Energy Harvesting Device Storage – Not all capacitors are created equally

In many energy harvesting systems an energy storage component needs to exist to store electrical energy for use when needed. Commonly these are capacitors, or super capacitors, or some other buzzword. While capacitance and voltage specifications are relatively easy to define something very important to low energy systems is often not defined, the capacitors leakage current and leakage settling time.

Today’s technology allows active components to sleep and consume only several hundred nano amps of current. The EnOcean STM300 for example consumes 220nA while sleeping. Passives don’t have this state and all capacitors have leakage current. The physical chemistry generally is the determining factor for the magnitude of leakage. In powered applications this is almost never considered. However, what if a capacitor is leaking uA of current? If the system is asleep for 99% of the time you just increased your energy consumption 10x!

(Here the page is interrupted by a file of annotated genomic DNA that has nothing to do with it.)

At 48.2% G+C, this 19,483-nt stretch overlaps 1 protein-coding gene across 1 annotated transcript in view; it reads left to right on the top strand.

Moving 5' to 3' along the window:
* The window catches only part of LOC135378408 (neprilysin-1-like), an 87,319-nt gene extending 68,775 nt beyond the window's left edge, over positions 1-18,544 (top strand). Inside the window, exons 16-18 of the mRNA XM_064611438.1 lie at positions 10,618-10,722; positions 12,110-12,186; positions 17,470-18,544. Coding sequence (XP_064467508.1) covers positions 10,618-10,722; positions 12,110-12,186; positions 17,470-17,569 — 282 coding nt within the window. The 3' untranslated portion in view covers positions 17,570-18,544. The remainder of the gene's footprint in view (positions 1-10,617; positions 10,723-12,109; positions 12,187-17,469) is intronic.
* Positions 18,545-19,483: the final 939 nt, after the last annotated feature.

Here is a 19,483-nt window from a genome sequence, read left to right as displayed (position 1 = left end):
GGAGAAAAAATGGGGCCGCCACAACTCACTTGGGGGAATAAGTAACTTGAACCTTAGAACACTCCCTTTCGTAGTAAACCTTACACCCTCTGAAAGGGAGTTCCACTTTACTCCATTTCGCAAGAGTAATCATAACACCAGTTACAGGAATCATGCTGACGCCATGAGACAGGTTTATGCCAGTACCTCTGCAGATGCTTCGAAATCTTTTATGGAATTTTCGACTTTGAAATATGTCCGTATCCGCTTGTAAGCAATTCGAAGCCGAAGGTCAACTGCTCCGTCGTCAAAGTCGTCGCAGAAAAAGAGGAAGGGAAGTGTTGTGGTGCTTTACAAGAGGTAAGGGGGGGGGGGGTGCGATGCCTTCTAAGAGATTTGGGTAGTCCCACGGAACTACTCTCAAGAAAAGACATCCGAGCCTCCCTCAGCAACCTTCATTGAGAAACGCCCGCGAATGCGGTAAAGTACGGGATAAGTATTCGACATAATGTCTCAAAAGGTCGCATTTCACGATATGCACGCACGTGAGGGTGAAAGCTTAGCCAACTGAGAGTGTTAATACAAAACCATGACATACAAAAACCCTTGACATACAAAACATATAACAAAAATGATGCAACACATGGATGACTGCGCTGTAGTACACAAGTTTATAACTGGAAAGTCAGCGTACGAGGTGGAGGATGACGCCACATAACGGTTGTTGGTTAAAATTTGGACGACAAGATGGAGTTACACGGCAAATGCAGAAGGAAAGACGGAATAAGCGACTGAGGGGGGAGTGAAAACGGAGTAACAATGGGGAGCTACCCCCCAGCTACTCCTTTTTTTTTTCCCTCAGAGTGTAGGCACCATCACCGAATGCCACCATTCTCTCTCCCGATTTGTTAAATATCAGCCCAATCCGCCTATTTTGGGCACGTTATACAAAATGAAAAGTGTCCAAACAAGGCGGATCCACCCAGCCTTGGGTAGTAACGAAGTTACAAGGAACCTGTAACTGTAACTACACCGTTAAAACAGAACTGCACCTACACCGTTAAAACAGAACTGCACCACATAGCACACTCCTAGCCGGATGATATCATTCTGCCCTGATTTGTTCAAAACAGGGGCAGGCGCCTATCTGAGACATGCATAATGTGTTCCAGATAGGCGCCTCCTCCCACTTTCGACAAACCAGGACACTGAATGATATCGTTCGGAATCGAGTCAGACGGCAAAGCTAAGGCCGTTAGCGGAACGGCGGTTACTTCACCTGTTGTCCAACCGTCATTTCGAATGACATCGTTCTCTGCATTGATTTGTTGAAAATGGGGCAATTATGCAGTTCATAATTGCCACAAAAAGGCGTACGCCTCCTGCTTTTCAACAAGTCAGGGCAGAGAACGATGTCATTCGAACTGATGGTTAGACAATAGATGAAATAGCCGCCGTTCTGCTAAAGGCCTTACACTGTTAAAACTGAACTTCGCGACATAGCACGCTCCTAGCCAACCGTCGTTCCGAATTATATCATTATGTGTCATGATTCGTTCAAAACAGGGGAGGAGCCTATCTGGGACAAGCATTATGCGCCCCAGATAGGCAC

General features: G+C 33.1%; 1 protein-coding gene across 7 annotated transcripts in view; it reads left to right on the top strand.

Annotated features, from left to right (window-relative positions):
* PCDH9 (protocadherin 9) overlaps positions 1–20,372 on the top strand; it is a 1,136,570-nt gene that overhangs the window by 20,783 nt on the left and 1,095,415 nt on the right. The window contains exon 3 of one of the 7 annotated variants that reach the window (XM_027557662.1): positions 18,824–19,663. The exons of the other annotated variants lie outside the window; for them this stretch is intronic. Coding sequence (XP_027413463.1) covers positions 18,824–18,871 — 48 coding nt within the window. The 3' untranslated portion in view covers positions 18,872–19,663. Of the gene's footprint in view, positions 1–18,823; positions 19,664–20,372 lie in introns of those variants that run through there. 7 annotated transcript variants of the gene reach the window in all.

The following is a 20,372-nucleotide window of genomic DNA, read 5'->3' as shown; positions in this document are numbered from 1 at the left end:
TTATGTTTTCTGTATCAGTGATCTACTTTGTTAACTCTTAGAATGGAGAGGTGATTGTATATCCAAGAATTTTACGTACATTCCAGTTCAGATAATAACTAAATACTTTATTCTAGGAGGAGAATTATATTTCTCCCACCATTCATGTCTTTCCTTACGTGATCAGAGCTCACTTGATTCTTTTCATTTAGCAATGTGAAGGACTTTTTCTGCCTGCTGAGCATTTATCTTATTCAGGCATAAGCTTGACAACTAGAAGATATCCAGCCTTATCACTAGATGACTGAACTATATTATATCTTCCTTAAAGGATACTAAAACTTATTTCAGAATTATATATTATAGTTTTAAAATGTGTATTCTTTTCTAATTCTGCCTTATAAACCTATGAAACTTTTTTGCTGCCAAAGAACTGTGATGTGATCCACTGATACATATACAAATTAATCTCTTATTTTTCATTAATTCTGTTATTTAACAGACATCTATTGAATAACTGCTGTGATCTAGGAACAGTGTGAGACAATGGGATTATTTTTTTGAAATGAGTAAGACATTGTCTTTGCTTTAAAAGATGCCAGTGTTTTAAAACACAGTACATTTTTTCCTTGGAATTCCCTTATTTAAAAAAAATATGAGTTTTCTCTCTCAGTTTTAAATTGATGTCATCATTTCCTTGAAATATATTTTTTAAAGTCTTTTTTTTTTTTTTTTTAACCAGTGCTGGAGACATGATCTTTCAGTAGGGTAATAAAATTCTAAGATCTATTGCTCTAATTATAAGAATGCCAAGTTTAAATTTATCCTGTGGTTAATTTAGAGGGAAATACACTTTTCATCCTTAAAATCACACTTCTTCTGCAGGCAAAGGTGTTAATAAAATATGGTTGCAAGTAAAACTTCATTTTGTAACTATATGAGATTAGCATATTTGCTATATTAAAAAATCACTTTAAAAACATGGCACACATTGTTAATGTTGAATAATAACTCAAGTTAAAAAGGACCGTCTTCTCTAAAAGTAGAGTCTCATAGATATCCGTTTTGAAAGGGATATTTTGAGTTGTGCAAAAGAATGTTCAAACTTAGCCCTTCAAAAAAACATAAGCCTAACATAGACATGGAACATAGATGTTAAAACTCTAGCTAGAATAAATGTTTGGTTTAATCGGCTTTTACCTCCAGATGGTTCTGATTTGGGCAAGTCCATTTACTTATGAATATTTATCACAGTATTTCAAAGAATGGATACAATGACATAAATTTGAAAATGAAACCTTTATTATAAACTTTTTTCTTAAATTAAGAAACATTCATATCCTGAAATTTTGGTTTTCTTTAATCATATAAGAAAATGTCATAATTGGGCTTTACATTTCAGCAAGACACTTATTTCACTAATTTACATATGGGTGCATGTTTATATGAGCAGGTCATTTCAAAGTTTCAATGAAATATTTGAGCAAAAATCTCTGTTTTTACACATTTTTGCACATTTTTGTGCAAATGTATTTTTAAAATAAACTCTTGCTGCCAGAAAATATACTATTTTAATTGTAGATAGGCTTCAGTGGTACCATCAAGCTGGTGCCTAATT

Besides the leakage current itself a second item to consider is how long a capacitor takes to settle to its steady state leakage value. A capacitor could have a leakage current of nA but it might take 2 days of settling to reach that point. This is not ideal either.

Leakage currents need to be measured, but more importantly a 3.6V 470uF tantalum capacitor will not have the same leakage properties from manufacturer to manufacturer so it is important to measure this and pick quality parts!

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